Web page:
A PowerShell Script for Cleaning Your Drive – Part 1

3 May

Clean-Disk

A Windows computer system needs periodic cleaning.  Windows comes equipped the “Disk Clean Manager”. They recently added a new “Storage Sense” option in settings to automatically clear out some of those old junk files.  And yet, tools like CCleaner thrive.  The tools provided by Microsoft simply aren’t stellar.  Frankly, they don’t need to be.  They’ve covered the basics.  Those of us that want more have plenty of alternatives.

Today, I have another PowerShell script to share with you.  I wrote this as a simple alternative to CCleaner.  I’m not trying to dissuade you from using CCleaner by any means.  I’m a fan of several of Piriform’s products.  If you have the budget for it, the CCleaner Network product for business is the way to go.  It does far more than can be done effectively by any script.  If that’s not you, I think you will find this script useful.

Without further adieu

I have the newest version of this code posted on my github site.  You probably should want to know how it works before you start haphazardly deleting files.  Keep on reading for the more technical details and usage examples.

Parameters

What better way to show the parameters, than with the help comments.   I few of these do warrant special comment.  Because the function uses [CmdletBinding(SupportsShouldProcess)] it supports the -Verbose and -WhatIf parameters.  I depend heavily on these parameters throughout the code.  The primary role of the script is to delete data.  Deletion is always risky business without proper testing which makes the extra what-if code worthwhile.

.PARAMETER Mode
 User or System. Determines the time of action performed for many of the other parameters.
 System Mode requires administrative permissions.
 
 .PARAMETER TheWorks
 System Mode Performs an aggressive clean with 1 parameter. Equivalent to -ResetCompStore 
 -EmptyWinLogs -EmptyWinUpdDownload -EmptyRecycleBin -EmptyUserTemp -EmptyWinTemp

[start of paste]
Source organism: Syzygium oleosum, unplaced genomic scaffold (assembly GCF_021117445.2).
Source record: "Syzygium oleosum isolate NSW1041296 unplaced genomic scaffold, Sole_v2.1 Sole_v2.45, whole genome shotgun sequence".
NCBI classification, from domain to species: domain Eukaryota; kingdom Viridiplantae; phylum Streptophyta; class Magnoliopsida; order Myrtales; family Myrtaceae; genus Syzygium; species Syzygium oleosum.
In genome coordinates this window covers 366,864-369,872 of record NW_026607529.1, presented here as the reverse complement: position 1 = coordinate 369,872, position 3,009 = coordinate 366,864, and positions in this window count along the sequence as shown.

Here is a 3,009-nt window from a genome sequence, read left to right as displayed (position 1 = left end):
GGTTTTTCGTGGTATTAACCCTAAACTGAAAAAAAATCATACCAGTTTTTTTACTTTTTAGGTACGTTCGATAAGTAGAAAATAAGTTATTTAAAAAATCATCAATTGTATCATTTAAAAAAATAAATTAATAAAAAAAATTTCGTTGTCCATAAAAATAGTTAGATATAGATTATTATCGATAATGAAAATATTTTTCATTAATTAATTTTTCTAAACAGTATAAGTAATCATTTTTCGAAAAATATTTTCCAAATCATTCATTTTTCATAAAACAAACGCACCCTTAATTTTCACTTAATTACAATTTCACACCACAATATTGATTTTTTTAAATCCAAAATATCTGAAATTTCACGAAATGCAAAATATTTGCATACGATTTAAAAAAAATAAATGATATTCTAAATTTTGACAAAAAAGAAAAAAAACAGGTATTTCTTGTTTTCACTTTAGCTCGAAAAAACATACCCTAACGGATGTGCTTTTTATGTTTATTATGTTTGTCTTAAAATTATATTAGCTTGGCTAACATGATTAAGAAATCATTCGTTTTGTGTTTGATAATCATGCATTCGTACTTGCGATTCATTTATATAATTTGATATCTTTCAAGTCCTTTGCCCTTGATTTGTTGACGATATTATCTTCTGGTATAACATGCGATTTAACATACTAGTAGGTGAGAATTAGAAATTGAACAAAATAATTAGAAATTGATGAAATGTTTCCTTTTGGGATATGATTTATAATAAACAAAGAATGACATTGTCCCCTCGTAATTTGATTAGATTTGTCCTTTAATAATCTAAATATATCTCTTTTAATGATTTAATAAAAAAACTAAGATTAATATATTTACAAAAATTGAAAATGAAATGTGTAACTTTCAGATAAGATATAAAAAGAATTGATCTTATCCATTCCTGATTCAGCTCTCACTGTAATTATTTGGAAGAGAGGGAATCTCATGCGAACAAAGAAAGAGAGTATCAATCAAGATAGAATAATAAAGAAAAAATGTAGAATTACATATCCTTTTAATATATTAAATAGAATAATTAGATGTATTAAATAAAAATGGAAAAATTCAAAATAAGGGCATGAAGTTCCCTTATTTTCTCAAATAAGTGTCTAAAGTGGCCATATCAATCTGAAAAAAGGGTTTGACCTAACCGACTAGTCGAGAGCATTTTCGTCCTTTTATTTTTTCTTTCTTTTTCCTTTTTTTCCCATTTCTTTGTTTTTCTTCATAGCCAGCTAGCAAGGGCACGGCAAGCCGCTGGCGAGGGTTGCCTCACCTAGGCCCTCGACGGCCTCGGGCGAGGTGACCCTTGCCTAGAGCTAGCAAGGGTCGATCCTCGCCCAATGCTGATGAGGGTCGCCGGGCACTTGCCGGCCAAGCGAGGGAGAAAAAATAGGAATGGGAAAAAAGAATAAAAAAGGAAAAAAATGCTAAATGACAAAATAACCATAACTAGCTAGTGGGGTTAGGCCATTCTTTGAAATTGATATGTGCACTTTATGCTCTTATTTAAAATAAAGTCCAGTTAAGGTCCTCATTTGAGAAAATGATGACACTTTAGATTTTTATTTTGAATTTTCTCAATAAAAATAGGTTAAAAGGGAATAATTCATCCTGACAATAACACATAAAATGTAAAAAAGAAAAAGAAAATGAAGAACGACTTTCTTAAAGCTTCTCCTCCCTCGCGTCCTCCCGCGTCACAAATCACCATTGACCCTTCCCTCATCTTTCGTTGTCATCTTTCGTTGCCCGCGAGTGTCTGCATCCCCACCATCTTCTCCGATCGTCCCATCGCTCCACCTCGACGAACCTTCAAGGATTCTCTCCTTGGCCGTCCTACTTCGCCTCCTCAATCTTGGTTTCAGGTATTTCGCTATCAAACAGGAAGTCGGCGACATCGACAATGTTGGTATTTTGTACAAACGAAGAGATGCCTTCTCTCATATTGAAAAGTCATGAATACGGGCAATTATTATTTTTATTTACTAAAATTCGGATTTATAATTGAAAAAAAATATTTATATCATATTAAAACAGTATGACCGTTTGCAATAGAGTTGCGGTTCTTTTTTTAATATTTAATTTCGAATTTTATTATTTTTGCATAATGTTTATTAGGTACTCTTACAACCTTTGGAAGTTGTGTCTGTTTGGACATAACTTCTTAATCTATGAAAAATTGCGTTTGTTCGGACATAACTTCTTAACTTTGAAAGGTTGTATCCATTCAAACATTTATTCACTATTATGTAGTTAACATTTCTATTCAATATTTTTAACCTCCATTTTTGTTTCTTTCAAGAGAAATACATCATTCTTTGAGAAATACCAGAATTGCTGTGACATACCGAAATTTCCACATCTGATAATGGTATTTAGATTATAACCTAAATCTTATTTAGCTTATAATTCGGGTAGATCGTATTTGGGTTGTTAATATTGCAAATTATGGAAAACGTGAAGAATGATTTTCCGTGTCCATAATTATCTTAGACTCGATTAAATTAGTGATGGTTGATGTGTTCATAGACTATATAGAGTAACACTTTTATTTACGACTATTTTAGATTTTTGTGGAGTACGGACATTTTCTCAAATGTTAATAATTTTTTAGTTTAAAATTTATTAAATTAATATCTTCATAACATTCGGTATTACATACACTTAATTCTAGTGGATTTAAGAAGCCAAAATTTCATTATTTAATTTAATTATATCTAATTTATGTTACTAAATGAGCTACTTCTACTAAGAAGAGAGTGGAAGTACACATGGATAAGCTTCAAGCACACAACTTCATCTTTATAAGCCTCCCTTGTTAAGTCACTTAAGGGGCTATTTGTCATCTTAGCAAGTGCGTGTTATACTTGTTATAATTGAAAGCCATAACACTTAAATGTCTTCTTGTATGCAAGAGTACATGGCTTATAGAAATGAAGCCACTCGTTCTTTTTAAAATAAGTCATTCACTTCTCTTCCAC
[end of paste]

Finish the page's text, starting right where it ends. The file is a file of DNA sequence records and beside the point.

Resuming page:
-EmptyTempInternet -EmptyRDPCache -EmptyUserDownload
 
 .PARAMETER RetentionTime
 Integer. Set the number of days to retain during empty. 
 Defaults to 7 Days.
 
 .PARAMETER ReportStats
 Switch. Reports the space Freed.

.PARAMETER LogPath
 String. Enables logging to path specified.
 
 .PARAMETER ResetCompStore
 System Mode Integrate previous updates into current store and clear the update folder of archives. 
 You will not be able to rollback previously installed updates, but you free up a lot of space.

.PARAMETER EmptyWinLogs
 System Mode Removes CBS persist logs and DISM logs.
 A frequent need to clear the persist logs indicates that you have a problem with Windows.

.PARAMETER EmptyWinDumpFiles
 System Mode Removes memory dump files.
 Removing a dump file reduces the ability to troubleshoot a crash. It is not recommended on machines with issues.

.PARAMETER RemoveChkDskFragments
 System Mode Removes fragment files created by chkdsk.
 Removing a dump file reduces the ability to troubleshoot a crash. It is not recommended on machines with issues.

.PARAMETER EmptyWinUpdDownload
 System Mode Switch to empty the Download folder for Windows Update. Respects "RetentionTime" Parameter.
 This should always be run with or after ResetCompStore parameter. Used too frequently will impede WU performance.

.PARAMETER RemoveWinOld
 System Mode Switch to delete the Windows.Old folder left behind after large updates.
 You will not be able to roll back to the previous version of Windows, but you free up a lot of space.

.PARAMETER EmptyRecycleBin
 User Mode Empty the Recycle Bin for the current user. Respects "RetentionTime" Parameter.
 System Mode Empty the Recycle Bin for all users. Respects "RetentionTime" Parameter.

.PARAMETER EmptyUserTemp
 User Mode Empty the current user's temporary folder. Respects "RetentionTime" Parameter.
 System Mode Empty all users' temporary folder. Respects "RetentionTime" Parameter.

.PARAMETER EmptyWinTemp
 System Mode Empty the Windows Temporary folder. Do not run this too frequently. Respects "RetentionTime" Parameter.

.PARAMETER EmptyTempInternet
 User Mode Empty IE, Chrome, and Firefox temporary internet files for the current user.
 System Mode Empty IE, Chrome, and Firefox temporary internet files for all users.
 Edge browser uses Windows Temp folder.

.PARAMETER EmptyRDPCache
 User Mode Remove old RDP cache files from current user profile. Respects "RetentionTime" Parameter.
 System Mode Remove old RDP cache files from all user profiles. Respects "RetentionTime" Parameter.
 Not advised with 0 retention time while currently connected to RDP Session.

.PARAMETER EmptyUserDownload
 User Mode Switch to empty the Download folder for the current user. Respects "RetentionTime" Parameter.